This article shows how people dynamically make sense of new words in social encounters, which is an unorthodox perspective on neologism. The article relies on inductive analysis of a case study of mundane conversation, in which a new term is introduced. The data is collected following the integrational principle of first-order perspective (Harris 1996, Davis 2001). Following Vygotsky (1978), Wertch & Stone (1978), and Gutiérrez (2008) this article will argue that the intersubjective sense-making process of the new word can be viewed as social microgenesis, thus showing aspects of reflection. This leads to a discussion of the relation between social microgenesis and ‘knowing’ the word (i.e. conventionalization), and thus the relation between first-order languaging and second-order language construct (Thibault 2011).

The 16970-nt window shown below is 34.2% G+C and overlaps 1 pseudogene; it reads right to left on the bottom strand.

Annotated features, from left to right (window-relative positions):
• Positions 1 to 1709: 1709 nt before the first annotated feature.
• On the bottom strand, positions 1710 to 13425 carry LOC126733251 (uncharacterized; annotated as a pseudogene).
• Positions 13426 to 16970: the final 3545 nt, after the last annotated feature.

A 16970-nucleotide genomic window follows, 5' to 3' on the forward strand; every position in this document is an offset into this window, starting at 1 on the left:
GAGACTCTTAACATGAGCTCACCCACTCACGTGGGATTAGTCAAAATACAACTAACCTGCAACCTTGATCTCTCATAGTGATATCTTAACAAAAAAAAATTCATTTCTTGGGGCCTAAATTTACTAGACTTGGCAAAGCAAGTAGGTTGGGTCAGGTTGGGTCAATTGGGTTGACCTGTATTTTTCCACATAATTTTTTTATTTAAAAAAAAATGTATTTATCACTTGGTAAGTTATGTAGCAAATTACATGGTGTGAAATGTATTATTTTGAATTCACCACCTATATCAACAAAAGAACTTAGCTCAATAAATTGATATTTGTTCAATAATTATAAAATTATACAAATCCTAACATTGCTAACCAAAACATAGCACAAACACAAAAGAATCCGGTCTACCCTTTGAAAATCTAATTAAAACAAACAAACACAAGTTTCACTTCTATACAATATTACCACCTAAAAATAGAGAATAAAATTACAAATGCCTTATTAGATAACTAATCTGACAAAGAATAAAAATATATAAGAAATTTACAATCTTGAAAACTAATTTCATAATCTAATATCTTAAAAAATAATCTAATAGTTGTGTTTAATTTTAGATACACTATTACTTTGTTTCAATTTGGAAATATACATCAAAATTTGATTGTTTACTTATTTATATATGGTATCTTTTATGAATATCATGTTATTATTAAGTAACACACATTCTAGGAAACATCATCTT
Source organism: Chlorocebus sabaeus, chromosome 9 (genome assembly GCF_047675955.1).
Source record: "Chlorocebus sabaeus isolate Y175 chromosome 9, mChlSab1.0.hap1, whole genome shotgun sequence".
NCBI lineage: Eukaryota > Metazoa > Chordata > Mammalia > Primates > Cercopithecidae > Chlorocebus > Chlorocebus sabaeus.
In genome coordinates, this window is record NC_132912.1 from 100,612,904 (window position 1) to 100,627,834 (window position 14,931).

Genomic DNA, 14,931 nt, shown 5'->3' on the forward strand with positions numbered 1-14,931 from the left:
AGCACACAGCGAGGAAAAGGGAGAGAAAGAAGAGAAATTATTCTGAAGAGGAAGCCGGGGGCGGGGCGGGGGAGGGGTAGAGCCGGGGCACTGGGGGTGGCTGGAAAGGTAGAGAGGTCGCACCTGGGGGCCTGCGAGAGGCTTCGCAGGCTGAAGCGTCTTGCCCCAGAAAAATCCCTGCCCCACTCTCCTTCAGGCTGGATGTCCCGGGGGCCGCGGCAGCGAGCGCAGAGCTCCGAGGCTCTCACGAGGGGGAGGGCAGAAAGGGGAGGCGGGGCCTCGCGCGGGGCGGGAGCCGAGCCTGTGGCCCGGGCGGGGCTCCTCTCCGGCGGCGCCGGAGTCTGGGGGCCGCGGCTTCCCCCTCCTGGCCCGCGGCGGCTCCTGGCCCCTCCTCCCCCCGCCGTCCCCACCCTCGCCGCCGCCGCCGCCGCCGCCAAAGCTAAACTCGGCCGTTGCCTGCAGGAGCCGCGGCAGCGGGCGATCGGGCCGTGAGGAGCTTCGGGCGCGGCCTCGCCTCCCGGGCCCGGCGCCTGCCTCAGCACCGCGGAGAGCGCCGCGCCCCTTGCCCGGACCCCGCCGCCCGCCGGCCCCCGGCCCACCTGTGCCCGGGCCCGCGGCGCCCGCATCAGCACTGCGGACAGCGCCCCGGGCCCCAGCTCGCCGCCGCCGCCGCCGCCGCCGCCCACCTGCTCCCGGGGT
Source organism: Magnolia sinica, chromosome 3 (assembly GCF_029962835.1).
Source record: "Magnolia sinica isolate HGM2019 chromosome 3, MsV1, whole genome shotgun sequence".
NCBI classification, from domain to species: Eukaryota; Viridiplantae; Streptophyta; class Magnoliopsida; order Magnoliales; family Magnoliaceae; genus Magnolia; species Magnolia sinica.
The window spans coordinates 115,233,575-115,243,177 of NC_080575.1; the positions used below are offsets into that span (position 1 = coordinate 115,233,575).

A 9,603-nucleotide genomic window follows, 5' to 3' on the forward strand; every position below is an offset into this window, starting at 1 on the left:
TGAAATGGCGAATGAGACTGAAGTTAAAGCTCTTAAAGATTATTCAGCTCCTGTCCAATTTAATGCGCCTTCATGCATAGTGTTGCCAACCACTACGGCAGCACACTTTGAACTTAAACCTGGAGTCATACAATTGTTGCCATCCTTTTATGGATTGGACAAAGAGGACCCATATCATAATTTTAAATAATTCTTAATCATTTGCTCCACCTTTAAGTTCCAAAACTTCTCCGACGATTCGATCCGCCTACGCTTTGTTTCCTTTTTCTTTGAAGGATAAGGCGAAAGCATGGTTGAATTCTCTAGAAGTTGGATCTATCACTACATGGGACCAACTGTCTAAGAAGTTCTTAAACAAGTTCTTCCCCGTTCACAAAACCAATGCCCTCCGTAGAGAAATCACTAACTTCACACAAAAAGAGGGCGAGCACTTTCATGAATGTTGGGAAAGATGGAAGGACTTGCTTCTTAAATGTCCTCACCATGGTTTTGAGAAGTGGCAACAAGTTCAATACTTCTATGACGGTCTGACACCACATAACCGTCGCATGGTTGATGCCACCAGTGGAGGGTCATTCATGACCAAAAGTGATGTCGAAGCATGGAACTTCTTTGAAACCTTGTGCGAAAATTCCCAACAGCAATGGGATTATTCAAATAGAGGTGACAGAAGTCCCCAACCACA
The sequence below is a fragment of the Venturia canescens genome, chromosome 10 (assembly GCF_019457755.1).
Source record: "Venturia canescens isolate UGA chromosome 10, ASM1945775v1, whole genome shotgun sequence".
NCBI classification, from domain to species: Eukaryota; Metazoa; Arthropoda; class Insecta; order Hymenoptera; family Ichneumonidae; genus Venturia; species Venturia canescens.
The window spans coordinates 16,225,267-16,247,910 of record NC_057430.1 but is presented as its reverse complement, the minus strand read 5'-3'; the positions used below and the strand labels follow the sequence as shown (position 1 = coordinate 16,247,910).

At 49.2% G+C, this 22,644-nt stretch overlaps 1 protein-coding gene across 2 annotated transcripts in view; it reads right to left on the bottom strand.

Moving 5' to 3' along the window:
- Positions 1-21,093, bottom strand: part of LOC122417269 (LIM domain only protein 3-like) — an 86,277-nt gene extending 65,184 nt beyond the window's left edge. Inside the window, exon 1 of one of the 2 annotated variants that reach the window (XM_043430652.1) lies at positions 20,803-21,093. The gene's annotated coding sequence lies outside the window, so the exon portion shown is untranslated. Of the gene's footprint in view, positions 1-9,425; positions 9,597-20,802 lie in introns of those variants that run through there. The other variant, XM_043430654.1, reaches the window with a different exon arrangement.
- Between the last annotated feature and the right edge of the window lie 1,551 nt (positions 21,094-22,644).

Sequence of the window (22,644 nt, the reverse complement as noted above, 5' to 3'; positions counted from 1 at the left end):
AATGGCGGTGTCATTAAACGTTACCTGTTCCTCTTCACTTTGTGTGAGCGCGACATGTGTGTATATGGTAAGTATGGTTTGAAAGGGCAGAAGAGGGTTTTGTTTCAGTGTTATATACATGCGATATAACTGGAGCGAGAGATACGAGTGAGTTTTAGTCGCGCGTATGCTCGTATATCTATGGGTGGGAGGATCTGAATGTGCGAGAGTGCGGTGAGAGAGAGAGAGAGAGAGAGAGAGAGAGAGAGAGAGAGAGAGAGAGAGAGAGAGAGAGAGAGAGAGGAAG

|Title of host publication||Creativity and Continuity : Perspectives on the Dynamics of Language Conventionalisation|
|Editors||Dorthe Duncker, Bettina Perregaard|
|Place of Publication||Copenhagen|
|Publication date||15. Mar 2017|
|Publication status||Published - 15. Mar 2017|
- Social Microgenesis, Integrationism, Neologism, Distributed Language and Cognition